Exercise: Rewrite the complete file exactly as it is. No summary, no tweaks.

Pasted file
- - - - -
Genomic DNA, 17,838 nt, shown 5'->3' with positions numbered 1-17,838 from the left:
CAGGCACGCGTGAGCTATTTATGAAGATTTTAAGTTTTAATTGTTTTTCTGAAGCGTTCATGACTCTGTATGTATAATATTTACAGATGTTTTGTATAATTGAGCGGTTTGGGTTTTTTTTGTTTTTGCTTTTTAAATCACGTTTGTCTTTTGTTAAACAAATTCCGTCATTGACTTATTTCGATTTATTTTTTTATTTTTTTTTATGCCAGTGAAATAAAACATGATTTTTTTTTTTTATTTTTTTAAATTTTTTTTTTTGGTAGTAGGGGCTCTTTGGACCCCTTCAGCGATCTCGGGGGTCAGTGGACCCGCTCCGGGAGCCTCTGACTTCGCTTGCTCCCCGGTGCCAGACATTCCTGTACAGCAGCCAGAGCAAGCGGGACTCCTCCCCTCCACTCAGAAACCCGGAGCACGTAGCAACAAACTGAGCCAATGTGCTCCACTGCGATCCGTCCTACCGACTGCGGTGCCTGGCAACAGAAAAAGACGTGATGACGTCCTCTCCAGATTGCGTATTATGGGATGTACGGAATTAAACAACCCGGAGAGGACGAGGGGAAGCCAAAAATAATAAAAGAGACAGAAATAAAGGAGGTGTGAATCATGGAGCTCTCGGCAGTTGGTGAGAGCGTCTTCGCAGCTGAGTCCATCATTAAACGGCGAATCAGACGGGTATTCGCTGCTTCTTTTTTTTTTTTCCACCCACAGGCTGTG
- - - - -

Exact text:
Genomic DNA, 17,838 nt, shown 5'->3' with positions numbered 1-17,838 from the left:
CAGGCACGCGTGAGCTATTTATGAAGATTTTAAGTTTTAATTGTTTTTCTGAAGCGTTCATGACTCTGTATGTATAATATTTACAGATGTTTTGTATAATTGAGCGGTTTGGGTTTTTTTTGTTTTTGCTTTTTAAATCACGTTTGTCTTTTGTTAAACAAATTCCGTCATTGACTTATTTCGATTTATTTTTTTATTTTTTTTTATGCCAGTGAAATAAAACATGATTTTTTTTTTTTATTTTTTTAAATTTTTTTTTTTGGTAGTAGGGGCTCTTTGGACCCCTTCAGCGATCTCGGGGGTCAGTGGACCCGCTCCGGGAGCCTCTGACTTCGCTTGCTCCCCGGTGCCAGACATTCCTGTACAGCAGCCAGAGCAAGCGGGACTCCTCCCCTCCACTCAGAAACCCGGAGCACGTAGCAACAAACTGAGCCAATGTGCTCCACTGCGATCCGTCCTACCGACTGCGGTGCCTGGCAACAGAAAAAGACGTGATGACGTCCTCTCCAGATTGCGTATTATGGGATGTACGGAATTAAACAACCCGGAGAGGACGAGGGGAAGCCAAAAATAATAAAAGAGACAGAAATAAAGGAGGTGTGAATCATGGAGCTCTCGGCAGTTGGTGAGAGCGTCTTCGCAGCTGAGTCCATCATTAAACGGCGAATCAGACGGGTATTCGCTGCTTCTTTTTTTTTTTTCCACCCACAGGCTGTG